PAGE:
For the comic obsessive, reading a halfway decent book or viewing a barely artistic film ushers in an uncomfortable confrontation: even the mediocre sophistication of other mediums makes our comic 'masters' look rather shabby --to even attempt the bare minimum of coherence seals, for a comic, the status of classic (see: The Dark Night Returns and its ilk). Weisinger's work, when collided with from such a mindset, is treated as total embarrassment, worse than pap. This is where much of our already tangled thinking around comics begins to become labyrinthine. The purple prose (via the toilet) of Eisner nominated comics assures the insecure (and, as discussed above, discombobulated) comics reader that their medium is quite serious. Weisinger, on the other hand, offers queasy confirmation of our own palpitating self hatred. But it is Weisinger's righteous eschewing of other mediums pretensions that make his comics truly comics. Within the archives of this magazine's frenzied message board past, a reader sharply maligned an otherwise much praised literary cartoonist, saying 'translate one page of their comics into prose, it'll sound ridiculous.' The assumption that such ridiculousness was a defect reads now as a clear harbinger: today comics reside in a bookstore market in which they are irreversibly trapped and in a process of assimilation to the contents of a celebrity cook book (we thought we'd assimilate into Middlemarch but the road to hell and all that...). Weisinger's work is ignorant of all such conflicts, as his only multimedia analog is Hasbro (after all, the properties in Monopoly are the same as a panel), but one unconstrained by budget limitations around pieces and boards. Metaphysical Hasbro, maybe, but made by someone who, if they heard such a phrase, would deliver you a well deserved fat lip. You can view these comics as dismal failures in terms of their correspondence with virtually any other art besides Pachinko, or you can see them as comics ala Herriman ala McFarlane.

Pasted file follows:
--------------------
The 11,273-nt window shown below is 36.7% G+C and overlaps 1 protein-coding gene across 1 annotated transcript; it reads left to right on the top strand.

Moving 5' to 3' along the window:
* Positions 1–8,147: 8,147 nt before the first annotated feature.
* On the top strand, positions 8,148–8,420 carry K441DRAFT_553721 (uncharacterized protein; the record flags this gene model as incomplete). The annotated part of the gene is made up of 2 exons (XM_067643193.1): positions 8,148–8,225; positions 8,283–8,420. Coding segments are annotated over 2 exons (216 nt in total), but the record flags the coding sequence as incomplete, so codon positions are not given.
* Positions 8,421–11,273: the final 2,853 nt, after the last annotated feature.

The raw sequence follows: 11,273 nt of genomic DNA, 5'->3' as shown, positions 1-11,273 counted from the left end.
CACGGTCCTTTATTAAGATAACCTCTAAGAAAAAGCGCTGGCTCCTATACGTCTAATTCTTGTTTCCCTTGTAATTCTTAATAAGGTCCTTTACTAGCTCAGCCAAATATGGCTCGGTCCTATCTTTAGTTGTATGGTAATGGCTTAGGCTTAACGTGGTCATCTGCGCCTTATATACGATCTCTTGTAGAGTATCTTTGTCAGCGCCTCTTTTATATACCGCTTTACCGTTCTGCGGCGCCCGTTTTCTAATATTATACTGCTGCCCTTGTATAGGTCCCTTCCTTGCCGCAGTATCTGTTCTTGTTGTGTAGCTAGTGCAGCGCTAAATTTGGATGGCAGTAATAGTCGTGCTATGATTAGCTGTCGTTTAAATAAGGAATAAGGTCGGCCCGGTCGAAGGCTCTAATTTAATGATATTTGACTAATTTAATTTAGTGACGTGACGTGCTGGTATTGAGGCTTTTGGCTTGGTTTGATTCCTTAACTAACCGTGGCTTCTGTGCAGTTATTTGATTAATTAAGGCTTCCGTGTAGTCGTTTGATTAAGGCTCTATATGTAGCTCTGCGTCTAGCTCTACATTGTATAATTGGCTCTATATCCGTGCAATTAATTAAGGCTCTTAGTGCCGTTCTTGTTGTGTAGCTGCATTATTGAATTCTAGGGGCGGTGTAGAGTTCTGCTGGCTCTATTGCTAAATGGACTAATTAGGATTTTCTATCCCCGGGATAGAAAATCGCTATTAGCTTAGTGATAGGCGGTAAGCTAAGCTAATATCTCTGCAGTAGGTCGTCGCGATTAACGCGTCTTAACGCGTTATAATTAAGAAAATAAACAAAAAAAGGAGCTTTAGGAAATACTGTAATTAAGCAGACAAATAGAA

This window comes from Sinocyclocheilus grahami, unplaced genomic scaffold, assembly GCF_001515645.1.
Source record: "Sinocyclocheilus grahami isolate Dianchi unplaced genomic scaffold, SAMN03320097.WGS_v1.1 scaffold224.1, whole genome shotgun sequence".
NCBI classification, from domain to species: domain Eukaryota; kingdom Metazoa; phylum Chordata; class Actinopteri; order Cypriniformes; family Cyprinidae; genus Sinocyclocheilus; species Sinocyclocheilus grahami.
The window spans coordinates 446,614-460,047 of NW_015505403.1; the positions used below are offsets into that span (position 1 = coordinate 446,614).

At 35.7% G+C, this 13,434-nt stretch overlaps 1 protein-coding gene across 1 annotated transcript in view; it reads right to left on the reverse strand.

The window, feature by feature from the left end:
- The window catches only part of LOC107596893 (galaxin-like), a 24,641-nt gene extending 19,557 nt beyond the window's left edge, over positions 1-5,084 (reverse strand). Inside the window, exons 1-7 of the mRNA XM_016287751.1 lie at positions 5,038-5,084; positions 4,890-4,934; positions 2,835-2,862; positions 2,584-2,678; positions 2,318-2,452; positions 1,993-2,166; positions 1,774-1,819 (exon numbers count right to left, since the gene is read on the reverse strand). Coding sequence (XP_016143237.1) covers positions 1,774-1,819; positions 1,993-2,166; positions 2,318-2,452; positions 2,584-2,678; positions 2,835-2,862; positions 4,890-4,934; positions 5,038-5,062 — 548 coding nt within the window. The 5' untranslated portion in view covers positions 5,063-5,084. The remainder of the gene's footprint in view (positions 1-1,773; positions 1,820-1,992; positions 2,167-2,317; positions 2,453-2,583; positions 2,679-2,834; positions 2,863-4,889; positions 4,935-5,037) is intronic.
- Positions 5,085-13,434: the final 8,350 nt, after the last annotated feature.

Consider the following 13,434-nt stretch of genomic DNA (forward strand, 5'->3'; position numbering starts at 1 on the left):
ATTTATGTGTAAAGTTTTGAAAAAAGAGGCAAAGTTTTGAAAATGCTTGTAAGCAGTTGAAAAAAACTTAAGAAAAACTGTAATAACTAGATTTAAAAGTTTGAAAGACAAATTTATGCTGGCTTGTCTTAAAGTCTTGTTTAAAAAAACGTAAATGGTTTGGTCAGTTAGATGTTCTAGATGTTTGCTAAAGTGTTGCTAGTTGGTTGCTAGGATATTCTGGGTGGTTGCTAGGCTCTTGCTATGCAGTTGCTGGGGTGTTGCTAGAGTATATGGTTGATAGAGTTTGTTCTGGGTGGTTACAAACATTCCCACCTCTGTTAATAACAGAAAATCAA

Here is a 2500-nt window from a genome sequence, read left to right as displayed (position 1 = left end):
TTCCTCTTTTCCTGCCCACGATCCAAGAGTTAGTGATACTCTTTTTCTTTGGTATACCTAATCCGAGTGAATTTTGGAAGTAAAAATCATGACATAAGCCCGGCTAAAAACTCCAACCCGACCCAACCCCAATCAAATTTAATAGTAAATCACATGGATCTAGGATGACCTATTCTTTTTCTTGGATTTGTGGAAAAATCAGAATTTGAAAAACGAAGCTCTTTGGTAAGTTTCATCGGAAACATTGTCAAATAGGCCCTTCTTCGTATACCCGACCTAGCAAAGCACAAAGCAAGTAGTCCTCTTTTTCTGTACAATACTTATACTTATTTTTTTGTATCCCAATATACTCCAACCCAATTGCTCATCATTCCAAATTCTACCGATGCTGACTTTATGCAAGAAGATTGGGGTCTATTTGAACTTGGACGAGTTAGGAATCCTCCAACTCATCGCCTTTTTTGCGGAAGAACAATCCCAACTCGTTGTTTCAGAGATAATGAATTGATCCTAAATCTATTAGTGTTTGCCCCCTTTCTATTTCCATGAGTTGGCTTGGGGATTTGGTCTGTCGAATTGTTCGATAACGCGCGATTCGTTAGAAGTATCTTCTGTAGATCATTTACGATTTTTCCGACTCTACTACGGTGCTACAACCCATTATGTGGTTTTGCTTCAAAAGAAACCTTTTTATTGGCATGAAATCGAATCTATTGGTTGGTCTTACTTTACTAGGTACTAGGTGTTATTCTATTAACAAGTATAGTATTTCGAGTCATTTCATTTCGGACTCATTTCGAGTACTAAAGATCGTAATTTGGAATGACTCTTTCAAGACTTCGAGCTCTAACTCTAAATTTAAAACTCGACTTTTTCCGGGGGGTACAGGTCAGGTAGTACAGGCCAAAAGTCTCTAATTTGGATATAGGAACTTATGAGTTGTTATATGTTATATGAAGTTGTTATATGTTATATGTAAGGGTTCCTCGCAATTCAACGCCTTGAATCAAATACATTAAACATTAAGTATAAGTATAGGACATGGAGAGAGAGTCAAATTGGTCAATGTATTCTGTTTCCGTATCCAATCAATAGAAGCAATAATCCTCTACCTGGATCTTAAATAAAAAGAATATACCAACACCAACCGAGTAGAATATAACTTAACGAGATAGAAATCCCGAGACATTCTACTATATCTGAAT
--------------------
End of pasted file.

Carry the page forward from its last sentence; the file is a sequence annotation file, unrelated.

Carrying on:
Panel from Mort Weisinger edited ‘The Super Duel in Space’, drawn by Al Plastino and written Otto Binder, in Action Comics #242, 1958Weisinger edited ‘The Super Duel in Space’, drawn by Al Plastino and written by Weisinger’s absolute best writer, Otto Binder, in 1958. The plot involves a villain, Brainiac, pressing buttons to scoop away entire cities (Paris, Metropolis, etc) so as to hold them captive in bottles. Superman falls into one bottle that happens to contain a lost city from his home-world, Krypton. Brainiac had stolen this city, Kandor, before the planet itself was destroyed, so within this bottle, Superman has a bittersweet rendezvous with his native culture. The drama of the story involves Superman returning all the major cities to their original place on Eath’s globe, except for his Kandor, which he is unable to save. The final panel shows Superman placing this city on a shelf in his Fortress of Solitude, as he remarks ‘Perhaps I’ll find a way to restore it to normal size and live with my people again…someday! Who knows?’